- While fish don’t have much mathematical ability, a new study shows that some species can add and subtract by one in a group of up to five.
- Other animals have demonstrated this ability, such as bees, some primates, and some birds.
- Scientists don’t know why these fish can calculate, since they don’t seem to need this ability in the wild.
Can fish do math? Well, no, not like people, but cichlids and stingrays have demonstrated that they can add and subtract by one when shown a group of up to five objects.
Don’t believe it? Even the researchers, from the University of Bonn in Germany, were surprised by their findings. After all, fish don’t have a cerebral cortex, which helps other animals perform complex tasks.
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For the experiment, the team trained eight cichlids and eight stingrays to associate blue with “add one,” and yellow with “subtract one.” The fish looked at a collection of three geometric shapes (square, circle, or triangle) projected on their tank wall. If these shapes were blue, the color meant the fish should choose the group of five in the next projection. If they were yellow, it meant the fish should choose the group of three in the next projection.
Next, the animals saw two new pictures: one with three squares and one with five squares. Those who swam to the correct picture won a food pellet. If they gave the wrong answer, the fish received nothing. Gradually, they learned to associate the blue color with adding one more shape, and yellow with subtracting one shape.
The fish were successful in completing similar plus-one and minus-one calculations with up to five different shapes. But researchers left one combination out of the initial experiments. They wanted to know if the fish could perform the same arithmetic on a number combination they hadn’t seen during training: specifically, “3+1” and “3-1.”
Once the training was complete, the fish were tested for three yellow or blue geometric shapes in the first group, and then shown a choice of two and four shapes. Most of the time, they still chose the correct answer, according to the paper, published last month in Scientific Reports. Cognition researcher Vera Schluessel led the work.
A critical question the team posed was whether the fish were actually adding or subtracting by one, or if they were viewing subsequent groups as being just an increase or decrease of shapes. So they repeated the experiment, but with a twist. The fish started with a group of three blue shapes and saw two choices afterward: one choice had four shapes, and the other had five shapes. The fish still chose the group with four shapes, indicating that they had learned that blue means “add one,” not “add more.”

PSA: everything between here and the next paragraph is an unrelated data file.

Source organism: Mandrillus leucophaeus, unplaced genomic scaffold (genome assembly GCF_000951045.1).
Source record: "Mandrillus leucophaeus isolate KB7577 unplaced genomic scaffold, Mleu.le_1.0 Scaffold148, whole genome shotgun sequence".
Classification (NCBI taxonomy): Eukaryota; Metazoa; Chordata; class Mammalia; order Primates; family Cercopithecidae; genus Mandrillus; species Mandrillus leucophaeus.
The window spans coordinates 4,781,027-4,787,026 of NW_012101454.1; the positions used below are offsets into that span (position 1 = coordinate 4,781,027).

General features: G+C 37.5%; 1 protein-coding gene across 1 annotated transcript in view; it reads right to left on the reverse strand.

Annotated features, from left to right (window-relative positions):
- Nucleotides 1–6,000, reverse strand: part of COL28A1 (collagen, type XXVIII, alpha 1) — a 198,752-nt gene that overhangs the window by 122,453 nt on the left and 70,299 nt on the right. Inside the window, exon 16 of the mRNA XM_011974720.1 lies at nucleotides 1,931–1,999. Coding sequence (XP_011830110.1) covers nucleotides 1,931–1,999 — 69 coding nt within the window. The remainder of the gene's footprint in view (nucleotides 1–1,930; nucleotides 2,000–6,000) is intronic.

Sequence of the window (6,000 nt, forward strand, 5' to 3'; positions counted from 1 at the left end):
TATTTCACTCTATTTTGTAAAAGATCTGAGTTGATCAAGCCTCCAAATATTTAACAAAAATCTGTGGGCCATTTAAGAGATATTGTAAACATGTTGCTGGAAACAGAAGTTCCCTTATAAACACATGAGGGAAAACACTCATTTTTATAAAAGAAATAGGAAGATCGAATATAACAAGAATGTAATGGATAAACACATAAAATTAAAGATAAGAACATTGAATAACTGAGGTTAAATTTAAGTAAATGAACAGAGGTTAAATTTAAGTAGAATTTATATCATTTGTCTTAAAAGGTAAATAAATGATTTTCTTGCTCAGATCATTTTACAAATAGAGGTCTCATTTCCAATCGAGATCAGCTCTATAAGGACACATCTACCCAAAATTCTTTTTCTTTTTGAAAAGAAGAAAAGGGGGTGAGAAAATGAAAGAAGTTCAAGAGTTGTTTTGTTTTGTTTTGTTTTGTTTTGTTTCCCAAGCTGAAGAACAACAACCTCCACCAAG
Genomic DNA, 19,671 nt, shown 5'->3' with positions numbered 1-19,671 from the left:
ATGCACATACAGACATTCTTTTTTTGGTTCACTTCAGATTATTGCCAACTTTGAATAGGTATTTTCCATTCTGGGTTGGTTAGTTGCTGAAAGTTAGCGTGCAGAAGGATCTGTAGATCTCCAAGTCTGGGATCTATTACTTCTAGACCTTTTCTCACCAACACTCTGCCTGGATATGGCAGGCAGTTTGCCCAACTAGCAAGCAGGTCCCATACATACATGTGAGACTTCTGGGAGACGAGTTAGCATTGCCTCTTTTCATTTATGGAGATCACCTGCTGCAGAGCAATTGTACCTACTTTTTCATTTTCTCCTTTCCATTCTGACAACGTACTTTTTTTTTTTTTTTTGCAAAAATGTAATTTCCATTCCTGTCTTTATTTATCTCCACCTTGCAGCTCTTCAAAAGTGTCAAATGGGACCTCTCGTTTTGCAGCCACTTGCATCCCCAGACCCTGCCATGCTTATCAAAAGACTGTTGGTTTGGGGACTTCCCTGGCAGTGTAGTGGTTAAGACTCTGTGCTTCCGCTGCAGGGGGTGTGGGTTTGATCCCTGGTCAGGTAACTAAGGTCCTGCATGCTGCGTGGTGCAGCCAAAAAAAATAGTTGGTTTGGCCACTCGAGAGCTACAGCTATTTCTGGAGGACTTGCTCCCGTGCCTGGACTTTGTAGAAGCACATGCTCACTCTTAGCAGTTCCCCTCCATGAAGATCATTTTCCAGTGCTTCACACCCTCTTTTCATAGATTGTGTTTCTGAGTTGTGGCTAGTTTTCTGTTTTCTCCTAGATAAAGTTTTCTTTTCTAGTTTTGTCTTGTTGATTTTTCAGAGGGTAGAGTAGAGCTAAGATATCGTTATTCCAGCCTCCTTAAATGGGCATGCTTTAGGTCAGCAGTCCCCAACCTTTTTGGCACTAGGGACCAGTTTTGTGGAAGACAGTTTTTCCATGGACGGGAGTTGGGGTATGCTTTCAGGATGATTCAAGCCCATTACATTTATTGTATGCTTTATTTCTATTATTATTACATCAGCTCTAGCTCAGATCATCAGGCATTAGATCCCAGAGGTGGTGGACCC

Types and sizes of shapes didn’t throw the fish off course in their quest for a nibble, either. Instead of presenting the same shape consistently, the team tried to confuse the fish with combinations of different shapes and sizes in the same experiment. For instance, a group of five objects could include squares, triangles, and circles in an earlier part of the task, and then it could be composed of just triangles of different sizes.
That means the fish were keeping both the color and number of shapes in their memory, and not getting distracted by the sizes and types of shapes, the researchers write in the study. The animals proved they could perform the simple (but precise) operation of distinguishing between objects that just differed by one.
The scientists don’t know why these fish can calculate, since none of their hunting, mating, or reproductive behaviors indicate a need for this ability.
However, simple arithmetic skills have been well-documented among a variety of animals, the authors say: pigeons, African gray parrots, bees, chimpanzees, orangutans, and other animals have all demonstrated practical counting ability. Other studies show that these animals can distinguish among groups of items that contain more or less, as long as the number of items is small. Some animals can even demonstrate specific counting abilities. For example, rats could be trained to press a lever a specific number of times between four and 16.
Researchers have known for some time that fish are able to track and compare groups of objects, Calum Brown, a fish behavior researcher not involved in the experiment, tells Popular Mechanics in an email. In this ability, they’re the same as some terrestrial vertebrates, such as primates and dogs, says Brown, whose research at Macquarie University in Sydney, Australia focuses on fish cognition and behavior. “The fact that we know that fish have an object-tracking system (literally counting objects), it should not be surprising that they should be able to add or subtract 1, so long as the number falls within the tracking range,” he says.
Brown notes that the authors’ approach to the study is elegant. He appreciates their extra effort to make sure the fish were counting by trying to trick them with two or more objects. “It would have been tempting for the fish to follow a simple rule—choose the bigger or smaller group—but they didn’t do that. The fish still stuck with the +1 or -1 rule,” he says.
Brown adds that it’s interesting to observe that the fish could add more easily than they could subtract, since we see that tendency in children solving math problems, too.
As for which sea creature was better at math? “While cichlids learned faster than stingrays, and more cichlids than stingrays learned the task, individual performance of stingrays exceeded that of cichlids,” the study concludes. Better do more practice problems then, cichlids.
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